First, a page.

Blueberry IPM - Witches' Broom
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Blueberry – Witches’ Broom (Pucciniastrum goeppertianum)
Witches’ Broom (WB) is caused by a rust fungus (P. goeppertianum) that requires two hosts (blueberry and balsam fir) to complete its life cycle. Diseased plants have broom-like masses of swollen, spongy shoots with short inter-nodes. Leaves may be small or absent. Young stems on the brooms are initially yellow or reddish, but later become brown and shiny, and, eventually, dry and cracked. Canes infected with witches’ broom produce little to no fruit; the remainder of the plant may still produce fruit but will become less productive over time The brooms can persist for many years, producing infected new growth every year. While not common in Massachusetts, nearly all blueberry plants may be infected in fields located near fir trees. This is important when considering planting blueberries near Christmas tree plantings.
Airborne spores produced on fir needles infect blueberry leaves and stems in the summer. The fungus becomes systemic and permanent in blueberries. The characteristic witches’ broom does not appear until the next growing season. Overwintering spores develop in the swollen stems and, in the spring, produce spores that reinfect fir needles. The disease requires both hosts to be present to complete its life cycle. Once infected, blueberry plants cannot be cured and must be rogued out of the planting.
Damage: Newly infected plants may remain productive for many years if ‘brooms’ are cut out every year; however, a steady decline in productivity will occur. Heavily infected plants produce no fruit.
Management: Because the pathogen is perennial and systemic in blueberry crowns and rhizomes, burning and other pruning methods do not eliminate witches’ broom. The best control strategy is to eradicate the alternate host (fir trees) within 400-500 yards of the blueberry plants; this may not be practical, however, in areas where balsam fir is abundant in natural stands or in Christmas tree plantings. Eradication of diseased blueberry plants by rouging out bushes and burning them effectively eliminates the disease from an affected field.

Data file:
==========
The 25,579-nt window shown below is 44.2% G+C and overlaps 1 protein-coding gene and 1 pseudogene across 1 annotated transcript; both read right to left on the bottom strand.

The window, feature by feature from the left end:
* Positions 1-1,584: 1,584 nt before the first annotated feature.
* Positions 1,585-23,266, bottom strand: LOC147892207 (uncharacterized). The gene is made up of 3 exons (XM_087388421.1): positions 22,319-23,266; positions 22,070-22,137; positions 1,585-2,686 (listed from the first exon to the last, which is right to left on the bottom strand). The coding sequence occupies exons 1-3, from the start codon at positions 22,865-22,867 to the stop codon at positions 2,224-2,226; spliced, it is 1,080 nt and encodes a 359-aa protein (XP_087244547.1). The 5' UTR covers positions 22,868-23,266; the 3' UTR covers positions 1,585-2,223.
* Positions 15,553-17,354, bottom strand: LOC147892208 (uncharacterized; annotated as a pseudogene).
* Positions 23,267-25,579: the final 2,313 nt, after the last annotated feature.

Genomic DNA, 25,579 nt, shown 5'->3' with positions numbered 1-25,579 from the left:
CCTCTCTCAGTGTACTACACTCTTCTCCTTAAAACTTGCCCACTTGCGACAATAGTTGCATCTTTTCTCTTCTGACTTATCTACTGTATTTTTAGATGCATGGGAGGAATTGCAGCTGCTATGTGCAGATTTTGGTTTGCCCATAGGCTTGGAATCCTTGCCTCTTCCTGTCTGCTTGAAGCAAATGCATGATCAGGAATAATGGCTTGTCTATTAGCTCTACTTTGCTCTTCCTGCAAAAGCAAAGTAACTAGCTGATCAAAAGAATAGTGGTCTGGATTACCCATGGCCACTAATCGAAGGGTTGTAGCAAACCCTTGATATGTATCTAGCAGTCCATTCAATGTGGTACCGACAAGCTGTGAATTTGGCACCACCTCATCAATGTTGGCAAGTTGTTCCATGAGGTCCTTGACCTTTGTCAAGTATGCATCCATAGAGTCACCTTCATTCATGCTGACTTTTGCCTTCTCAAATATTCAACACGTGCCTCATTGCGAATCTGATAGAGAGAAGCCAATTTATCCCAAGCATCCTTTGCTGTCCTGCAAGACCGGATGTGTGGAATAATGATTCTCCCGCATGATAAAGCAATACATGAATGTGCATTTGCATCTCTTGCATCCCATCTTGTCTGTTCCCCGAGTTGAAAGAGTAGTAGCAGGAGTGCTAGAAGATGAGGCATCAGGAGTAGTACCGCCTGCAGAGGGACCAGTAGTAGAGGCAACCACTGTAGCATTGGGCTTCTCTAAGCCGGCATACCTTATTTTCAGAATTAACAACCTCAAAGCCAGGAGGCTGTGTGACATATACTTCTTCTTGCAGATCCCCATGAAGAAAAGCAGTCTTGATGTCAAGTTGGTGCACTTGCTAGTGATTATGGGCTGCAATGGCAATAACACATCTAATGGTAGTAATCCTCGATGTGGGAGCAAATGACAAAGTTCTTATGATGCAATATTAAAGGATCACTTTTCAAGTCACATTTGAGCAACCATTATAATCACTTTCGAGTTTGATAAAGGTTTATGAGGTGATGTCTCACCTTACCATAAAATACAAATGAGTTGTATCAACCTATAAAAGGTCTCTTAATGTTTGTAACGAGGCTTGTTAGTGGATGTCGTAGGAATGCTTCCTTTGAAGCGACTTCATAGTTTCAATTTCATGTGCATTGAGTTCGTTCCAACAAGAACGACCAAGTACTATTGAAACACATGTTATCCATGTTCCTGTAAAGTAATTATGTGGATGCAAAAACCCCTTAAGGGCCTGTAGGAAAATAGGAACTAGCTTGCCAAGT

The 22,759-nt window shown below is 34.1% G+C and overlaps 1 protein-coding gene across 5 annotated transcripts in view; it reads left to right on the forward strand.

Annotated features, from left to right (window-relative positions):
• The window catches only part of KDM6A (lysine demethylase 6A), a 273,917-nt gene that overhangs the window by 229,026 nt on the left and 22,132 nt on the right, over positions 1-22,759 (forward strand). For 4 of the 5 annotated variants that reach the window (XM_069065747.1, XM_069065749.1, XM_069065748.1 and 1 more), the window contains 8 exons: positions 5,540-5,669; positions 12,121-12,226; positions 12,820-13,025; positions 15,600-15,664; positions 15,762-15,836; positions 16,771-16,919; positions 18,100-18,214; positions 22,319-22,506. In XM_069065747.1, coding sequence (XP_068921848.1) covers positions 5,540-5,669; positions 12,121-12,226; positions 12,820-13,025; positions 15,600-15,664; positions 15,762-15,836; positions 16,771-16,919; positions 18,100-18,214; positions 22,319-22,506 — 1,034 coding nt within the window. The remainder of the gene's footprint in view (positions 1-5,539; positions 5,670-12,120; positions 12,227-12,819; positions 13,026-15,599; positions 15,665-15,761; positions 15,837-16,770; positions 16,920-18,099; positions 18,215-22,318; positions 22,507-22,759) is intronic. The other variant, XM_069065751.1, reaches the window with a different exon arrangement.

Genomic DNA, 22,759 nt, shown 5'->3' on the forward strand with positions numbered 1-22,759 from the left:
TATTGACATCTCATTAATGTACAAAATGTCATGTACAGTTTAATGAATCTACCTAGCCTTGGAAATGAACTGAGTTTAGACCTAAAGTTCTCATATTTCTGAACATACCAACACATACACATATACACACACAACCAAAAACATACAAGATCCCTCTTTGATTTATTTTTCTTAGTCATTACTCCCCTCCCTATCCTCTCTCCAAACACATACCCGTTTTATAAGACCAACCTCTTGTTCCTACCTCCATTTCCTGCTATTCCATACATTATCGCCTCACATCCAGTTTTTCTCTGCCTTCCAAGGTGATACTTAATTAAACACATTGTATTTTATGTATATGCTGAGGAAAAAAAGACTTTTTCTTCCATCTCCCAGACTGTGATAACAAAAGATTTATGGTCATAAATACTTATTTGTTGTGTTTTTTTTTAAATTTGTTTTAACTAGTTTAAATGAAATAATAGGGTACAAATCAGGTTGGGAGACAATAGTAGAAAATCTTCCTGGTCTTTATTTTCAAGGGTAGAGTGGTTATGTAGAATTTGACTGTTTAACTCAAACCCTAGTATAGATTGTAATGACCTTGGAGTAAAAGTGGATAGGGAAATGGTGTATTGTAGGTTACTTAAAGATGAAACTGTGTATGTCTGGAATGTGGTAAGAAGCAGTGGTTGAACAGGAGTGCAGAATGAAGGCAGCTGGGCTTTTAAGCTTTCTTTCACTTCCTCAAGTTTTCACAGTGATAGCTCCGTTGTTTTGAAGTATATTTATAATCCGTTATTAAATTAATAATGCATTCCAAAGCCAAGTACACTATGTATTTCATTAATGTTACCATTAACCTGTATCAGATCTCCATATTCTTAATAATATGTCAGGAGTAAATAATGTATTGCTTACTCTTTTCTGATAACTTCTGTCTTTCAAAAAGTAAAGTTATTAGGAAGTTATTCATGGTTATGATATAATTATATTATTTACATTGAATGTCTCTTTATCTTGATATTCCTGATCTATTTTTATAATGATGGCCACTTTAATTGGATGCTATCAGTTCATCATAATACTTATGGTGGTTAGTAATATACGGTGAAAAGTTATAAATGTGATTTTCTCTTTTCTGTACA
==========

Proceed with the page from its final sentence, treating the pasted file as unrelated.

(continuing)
Monitoring: All blueberry fields near wild or cultivated balsam fir trees should be carefully monitored 2-3 times per year for symptoms of this disease.
- Avoid planting blueberries near wild or cultivated balsam firs. If this cannot be avoided, consider planting tolerant cultivars. At this time the only cultivar thought to have resistance is ‘Rancocas’.
- Eliminate wild or cultivated balsam firs within 400 -500 yards of cultivated blueberries.
- Prune out and destroy symptomatic tissue as soon as it appears. Remove the entire branch the witches’ broom arises from. This will only slow the progress of decline.
Fungicides are not effective for this disease.
Date: January 2020
Author(s): Angela Madeiras and Sonia Schloemann, UMass Extension
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Note: This information is for educational purposes only and is reviewed regularly for accuracy. References to commercial products or trade names are for the reader’s information. No endorsement is implied, nor is discrimination intended against similar products. For pesticide products please consult product labels for rates, application instructions and safety precautions. The label is the law. Users of these products assume all associated risks.
This work was supported in part by funding provided by USDA NIFA Extension Implementation Program, Award No. 2017-70006-27137